Cheers, Jari Oksanen
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Re: Source code of early S versions

Peter Dalgaard-2
In reply to this post by barry rowlingson

> On 29 Feb 2016, at 19:54 , Barry Rowlingson <[hidden email]> wrote:
>
>> PS:  somehow "historical" would be less unnerving than "archeological"
>
> At least I didn't say palaeontological.

So John should feel more like stone age than dinosaur?

(Some portion of this must be a fortune candidate!)

--
Peter Dalgaard, Professor,
Center for Statistics, Copenhagen Business School
Solbjerg Plads 3, 2000 Frederiksberg, Denmark
Phone: (+45)38153501
Office: A 4.23
Email: [hidden email]  Priv: [hidden email]

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Re: Source code of early S versions

Achim Zeileis-4
On Tue, 1 Mar 2016, peter dalgaard wrote:

>
>> On 29 Feb 2016, at 19:54 , Barry Rowlingson <[hidden email]> wrote:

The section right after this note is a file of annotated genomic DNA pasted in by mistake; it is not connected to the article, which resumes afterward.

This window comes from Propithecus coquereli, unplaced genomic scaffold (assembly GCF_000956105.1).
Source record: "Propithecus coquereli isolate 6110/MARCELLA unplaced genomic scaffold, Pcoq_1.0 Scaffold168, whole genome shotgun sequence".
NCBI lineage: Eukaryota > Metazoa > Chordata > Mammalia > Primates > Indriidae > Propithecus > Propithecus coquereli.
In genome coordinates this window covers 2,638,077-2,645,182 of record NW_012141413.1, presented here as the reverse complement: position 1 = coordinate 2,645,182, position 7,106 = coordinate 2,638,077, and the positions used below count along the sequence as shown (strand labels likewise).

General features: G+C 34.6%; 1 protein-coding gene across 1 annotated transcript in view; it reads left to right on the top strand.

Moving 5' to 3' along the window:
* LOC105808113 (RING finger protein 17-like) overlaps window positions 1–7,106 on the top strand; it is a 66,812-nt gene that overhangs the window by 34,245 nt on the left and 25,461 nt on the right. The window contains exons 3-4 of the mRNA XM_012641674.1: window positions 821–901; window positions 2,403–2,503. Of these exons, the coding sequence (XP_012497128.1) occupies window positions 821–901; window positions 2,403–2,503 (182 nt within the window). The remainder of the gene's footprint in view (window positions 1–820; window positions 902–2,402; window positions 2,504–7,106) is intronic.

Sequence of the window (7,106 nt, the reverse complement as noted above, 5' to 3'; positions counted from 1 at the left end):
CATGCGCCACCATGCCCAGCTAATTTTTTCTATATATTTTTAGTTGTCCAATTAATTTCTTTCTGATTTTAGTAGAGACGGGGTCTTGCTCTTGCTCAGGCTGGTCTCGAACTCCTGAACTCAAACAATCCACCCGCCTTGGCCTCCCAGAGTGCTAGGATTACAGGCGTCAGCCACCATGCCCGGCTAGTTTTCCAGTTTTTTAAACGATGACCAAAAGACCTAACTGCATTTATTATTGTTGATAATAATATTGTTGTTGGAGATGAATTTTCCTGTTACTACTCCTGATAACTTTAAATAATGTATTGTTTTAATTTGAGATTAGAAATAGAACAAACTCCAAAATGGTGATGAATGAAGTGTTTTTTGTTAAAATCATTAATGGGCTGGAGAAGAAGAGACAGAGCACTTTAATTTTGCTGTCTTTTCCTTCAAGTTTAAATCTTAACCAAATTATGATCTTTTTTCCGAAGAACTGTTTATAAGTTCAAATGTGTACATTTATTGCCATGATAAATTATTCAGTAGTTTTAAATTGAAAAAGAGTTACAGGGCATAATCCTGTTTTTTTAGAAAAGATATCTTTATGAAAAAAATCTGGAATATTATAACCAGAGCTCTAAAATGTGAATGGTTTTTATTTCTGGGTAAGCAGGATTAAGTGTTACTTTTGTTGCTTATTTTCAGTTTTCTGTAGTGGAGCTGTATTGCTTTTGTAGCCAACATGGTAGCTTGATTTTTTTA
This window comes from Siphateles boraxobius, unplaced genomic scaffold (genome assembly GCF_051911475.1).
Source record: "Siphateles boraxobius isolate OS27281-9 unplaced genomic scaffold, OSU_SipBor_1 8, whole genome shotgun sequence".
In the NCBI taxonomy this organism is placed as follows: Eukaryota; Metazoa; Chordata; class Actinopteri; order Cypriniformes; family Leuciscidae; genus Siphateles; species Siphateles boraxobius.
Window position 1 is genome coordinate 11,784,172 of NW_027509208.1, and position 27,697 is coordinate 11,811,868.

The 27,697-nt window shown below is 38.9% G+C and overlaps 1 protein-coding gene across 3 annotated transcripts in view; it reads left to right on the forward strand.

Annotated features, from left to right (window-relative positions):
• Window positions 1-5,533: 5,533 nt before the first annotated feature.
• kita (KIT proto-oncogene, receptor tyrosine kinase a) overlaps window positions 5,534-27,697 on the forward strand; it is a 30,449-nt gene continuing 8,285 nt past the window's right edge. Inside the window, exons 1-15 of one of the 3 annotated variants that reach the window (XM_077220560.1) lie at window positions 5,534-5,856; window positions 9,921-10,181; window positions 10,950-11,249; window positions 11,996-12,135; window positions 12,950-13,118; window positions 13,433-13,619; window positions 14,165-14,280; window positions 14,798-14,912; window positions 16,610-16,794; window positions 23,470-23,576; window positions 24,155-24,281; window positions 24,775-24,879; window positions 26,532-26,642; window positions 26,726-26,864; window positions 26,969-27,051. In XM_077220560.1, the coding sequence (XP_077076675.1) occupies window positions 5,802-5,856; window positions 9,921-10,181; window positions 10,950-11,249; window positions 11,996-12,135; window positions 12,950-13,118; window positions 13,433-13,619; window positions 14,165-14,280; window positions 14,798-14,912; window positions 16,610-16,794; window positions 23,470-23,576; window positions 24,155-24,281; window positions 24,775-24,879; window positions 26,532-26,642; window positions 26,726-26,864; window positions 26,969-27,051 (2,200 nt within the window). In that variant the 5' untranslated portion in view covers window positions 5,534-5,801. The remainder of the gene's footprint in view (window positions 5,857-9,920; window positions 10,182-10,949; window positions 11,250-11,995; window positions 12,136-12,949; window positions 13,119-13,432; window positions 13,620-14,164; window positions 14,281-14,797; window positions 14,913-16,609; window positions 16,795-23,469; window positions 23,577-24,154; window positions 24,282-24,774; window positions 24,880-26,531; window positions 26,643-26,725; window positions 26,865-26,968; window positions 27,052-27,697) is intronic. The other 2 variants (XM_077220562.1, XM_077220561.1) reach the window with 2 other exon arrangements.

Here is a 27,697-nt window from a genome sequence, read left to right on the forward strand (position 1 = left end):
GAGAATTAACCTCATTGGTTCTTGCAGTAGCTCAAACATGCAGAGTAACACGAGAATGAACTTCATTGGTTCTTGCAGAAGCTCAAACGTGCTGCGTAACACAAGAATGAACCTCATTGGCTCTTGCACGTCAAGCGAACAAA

>>
>>> PS:  somehow "historical" would be less unnerving than "archeological"
>>
>> At least I didn't say palaeontological.
>
> So John should feel more like stone age than dinosaur?
>
> (Some portion of this must be a fortune candidate!)

:-) Unless anyone objects:

R> fortune(373)

Barry Rowlingson: I've been unable to locate any version of S online. Does
anyone have a copy, somewhere, rusting away on an old hard disk or slowly
flaking off a tape? [...] Obviously this would be for archaeological
purposes.
John Chambers: [...] somehow "historical" would be less unnerving than
"archeological".
Barry Rowlingson: At least I didn't say palaeontological.
    -- Barry Rowlingson and John Chambers (on the availability of the
       source code for early versions of S)
       R-devel (February 2016)


> --
> Peter Dalgaard, Professor,
> Center for Statistics, Copenhagen Business School
> Solbjerg Plads 3, 2000 Frederiksberg, Denmark
> Phone: (+45)38153501
> Office: A 4.23
> Email: [hidden email]  Priv: [hidden email]
>
>
>
>
>
>
>
>
>
>